Holliday has developed a process that allows livestock producers to replace artificial antibiotic feed supplements with an organic compound made from mushrooms that produces healthier meat.
This would eliminate the need for antibiotic supplements which most health professionals have criticized for their role in accelerating the growth of drug-resistant bacteria. Beyond the health concerns, the European Union has banned the importation of meat from animals that are fed antibiotics.
Dr. John Holliday, president and founder of Aloha Medicinals, has been researching the antibiotic and anti-viral compounds present in fungi for many years. His company has pioneered a process to mass produce cordyceps, a very rare mushroom that grows only in Tibet. Inside their facility in Carson City, the company now produces more cordyceps than are harvested in the wild in the entire world.
Penicillin, the first antibiotic and the model for all that came later, originates from fungi. Bacteria, viruses and fungi occupy the same link in the food chain. Because bacteria and viruses multiply faster, fungi have evolved to produce compounds that fight off these competitors in order to survive.
It was the isolation of one of these compounds that became Penicillin. And according to Holliday, that was where medicine took a wrong turn.
"When (Dr. Alexander) Fleming discovered Penicillin in 1928, science went down a very narrow path, trying to isolate single molecules that would have the active properties that we were looking for," Holliday said. "If we look at using the whole, naturally occurring antibiotic instead of the single isolated molecule, we have better efficacy, lower costs and far less toxicity or side effects."
Aloha Medicinals has proven that feeding livestock these mushroom compounds does a better job of fighting off diseases without the dangers posed by using artificially produced antibiotics and anti-viral drugs.
Holliday said they have run trials on more than 60,000 head of cattle.Aloha Medicinals in Carson City has begun a program to provide post-doctoral instruction in biopharmaceutical manufacturing that is attracting students from several different countries.
Company founder and chief scientist Dr. John Holliday said the program was born out of a lack of hands-on educational opportunities for researchers in the growing field of biopharmaceuticals.
"The value we are offering to these post-doctoral students is they are able to come here and put the theoretical knowledge they learned in the universities into day-to-day practice,"Holliday said. "Getting a PhD doesn't teach you how to make things. It just gives you the idea of how a thing can be made."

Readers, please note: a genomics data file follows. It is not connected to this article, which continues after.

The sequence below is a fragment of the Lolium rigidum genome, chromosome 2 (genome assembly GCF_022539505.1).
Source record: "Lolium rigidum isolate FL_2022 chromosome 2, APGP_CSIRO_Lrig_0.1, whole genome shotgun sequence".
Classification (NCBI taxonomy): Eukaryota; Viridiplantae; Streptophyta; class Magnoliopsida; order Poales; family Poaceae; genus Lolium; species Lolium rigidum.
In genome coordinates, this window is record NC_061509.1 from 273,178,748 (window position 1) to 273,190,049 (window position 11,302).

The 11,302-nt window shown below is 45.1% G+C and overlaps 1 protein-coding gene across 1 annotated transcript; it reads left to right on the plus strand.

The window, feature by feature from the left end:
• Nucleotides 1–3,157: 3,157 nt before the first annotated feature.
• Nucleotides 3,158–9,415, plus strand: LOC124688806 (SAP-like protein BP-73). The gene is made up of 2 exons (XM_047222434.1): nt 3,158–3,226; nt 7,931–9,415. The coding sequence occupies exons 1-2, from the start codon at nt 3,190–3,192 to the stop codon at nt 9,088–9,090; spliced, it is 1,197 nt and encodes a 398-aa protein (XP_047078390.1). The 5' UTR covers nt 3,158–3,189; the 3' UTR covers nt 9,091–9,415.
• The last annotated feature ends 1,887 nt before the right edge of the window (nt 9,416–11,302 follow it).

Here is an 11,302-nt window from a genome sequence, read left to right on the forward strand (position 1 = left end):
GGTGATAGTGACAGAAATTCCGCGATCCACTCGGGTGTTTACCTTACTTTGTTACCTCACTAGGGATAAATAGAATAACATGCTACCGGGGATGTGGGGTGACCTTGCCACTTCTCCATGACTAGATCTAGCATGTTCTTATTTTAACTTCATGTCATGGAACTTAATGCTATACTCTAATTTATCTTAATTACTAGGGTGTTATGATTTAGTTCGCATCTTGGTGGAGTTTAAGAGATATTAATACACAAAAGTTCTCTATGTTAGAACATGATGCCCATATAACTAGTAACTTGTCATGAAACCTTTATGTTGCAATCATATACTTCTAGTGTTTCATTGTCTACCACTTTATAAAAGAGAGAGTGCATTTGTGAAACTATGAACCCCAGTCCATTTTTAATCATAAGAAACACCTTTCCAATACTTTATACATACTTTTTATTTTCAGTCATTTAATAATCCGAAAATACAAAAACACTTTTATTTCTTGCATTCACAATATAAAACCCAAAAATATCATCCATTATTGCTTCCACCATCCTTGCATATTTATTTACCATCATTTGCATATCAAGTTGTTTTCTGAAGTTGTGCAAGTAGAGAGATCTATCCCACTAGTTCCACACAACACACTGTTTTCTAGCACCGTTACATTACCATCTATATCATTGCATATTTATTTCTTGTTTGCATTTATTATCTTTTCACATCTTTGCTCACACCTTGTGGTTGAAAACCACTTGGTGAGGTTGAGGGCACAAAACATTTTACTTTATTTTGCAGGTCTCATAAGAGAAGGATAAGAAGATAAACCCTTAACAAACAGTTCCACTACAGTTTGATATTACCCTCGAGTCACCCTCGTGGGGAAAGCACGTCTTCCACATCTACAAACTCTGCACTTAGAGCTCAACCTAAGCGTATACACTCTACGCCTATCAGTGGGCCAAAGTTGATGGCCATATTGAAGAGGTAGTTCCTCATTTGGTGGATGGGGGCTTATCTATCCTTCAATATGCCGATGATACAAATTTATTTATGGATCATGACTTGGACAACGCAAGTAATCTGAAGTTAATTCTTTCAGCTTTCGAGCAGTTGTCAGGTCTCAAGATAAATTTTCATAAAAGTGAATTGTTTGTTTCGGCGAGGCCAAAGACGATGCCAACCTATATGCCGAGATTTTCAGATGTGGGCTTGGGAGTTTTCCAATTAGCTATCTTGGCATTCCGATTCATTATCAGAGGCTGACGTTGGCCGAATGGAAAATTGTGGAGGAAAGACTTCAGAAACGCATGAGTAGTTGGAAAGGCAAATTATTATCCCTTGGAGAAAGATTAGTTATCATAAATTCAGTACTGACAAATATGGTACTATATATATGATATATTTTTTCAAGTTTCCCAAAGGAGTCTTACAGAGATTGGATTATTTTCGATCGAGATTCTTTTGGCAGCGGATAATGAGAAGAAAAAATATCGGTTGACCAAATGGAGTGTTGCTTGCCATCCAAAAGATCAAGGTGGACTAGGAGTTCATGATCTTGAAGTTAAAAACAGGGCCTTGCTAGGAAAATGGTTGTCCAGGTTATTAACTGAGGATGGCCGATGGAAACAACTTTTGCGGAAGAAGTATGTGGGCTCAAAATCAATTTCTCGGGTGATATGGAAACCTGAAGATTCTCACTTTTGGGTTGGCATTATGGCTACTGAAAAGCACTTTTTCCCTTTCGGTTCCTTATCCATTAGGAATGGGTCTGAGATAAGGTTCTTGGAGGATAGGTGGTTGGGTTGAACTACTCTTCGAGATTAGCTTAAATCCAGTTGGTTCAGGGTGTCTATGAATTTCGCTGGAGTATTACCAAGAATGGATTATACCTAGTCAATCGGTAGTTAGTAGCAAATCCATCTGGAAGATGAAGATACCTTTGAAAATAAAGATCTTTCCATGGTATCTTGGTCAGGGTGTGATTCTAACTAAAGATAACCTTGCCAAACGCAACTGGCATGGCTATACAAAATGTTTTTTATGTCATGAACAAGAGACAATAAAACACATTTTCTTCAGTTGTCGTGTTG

Aloha Medicinals manufactures a variety of compounds from mushrooms that are used in medicines and dietary supplements.
"We invented so much of this field," Holliday said. "When we started 10 years ago, it was a concept that no one had really put into practice. And we have been leading the way since, and now there is an emerging worldwide industry based on this concept of non-toxic, naturally derived functional medicines."
Aloha Medicinals has 33 employees at their 33,000 square foot facility in Carson City. The company was recently named the Small Business Exporter of the Year for Nevada by the Small Business Administration, and also received the 2007 Governor's Industry Appreciation Award, and the 2008 Nevada Excellence in International Business Award.
The IMA is comprised of mycologists and laypeople from all walks of life who share a common interest in the study of mushrooms. Individual members often have specific areas of interest and expertise, including mushroom foraging, taxonomy, cultivation, mycoremediation, mycorrhizas, medical mycology, yeasts, lichens, food spoilage, fermented foods, plant diseases, symbioses with animals, and edible, poisonous, and entheogenic fungi.
If you are new to mushrooming, joining a mushroom club will give you the opportunity to learn about the fungal diversity found during the annual cycle in Chicagoland and how to identify species properly and safely. Whether you’re an experienced mycophile or are new to the Kingdom of Fungi, we welcome your knowledge and companionship.
For non-IMA-members, there is a $5 suggested donation to attend our lecture series events. No one will be turned away for lack of funds. Please join us! Membership in the IMA is only $20 per year and includes participation in our monthly members-only forays. While our lecture series is open to the public, forays into the woods are limited to members only. This is because the IMA is a scientific and educational nonprofit that holds a scientific collector's permit to pick wild mushrooms for research and education. That's why only club members can come on forays. Club members also receive a great digital monthly newsletter with articles, recipes, research, art and information on additional events. You can become an IMA member at any IMA lecture series event, or by clicking here http://www.illinoismyco.org/home
North Park Village Nature Center is located at 5801 North Pulaski Road, Chicago, Illinois 60646. From the intersection of North Pulaski Road and West Ardmore Avenue, go east into the North Park Village Campus. Drive past the booth, you do not need to stop. At the T-junction, turn left. Then take a quick right. You will see the forest of the nature center on the left. Shortly you'll arrive at a parking lot on your right as you approach the front of the nature center building. The road between the parking lot and the main entrance may be blocked, but the center will still be open and accessible.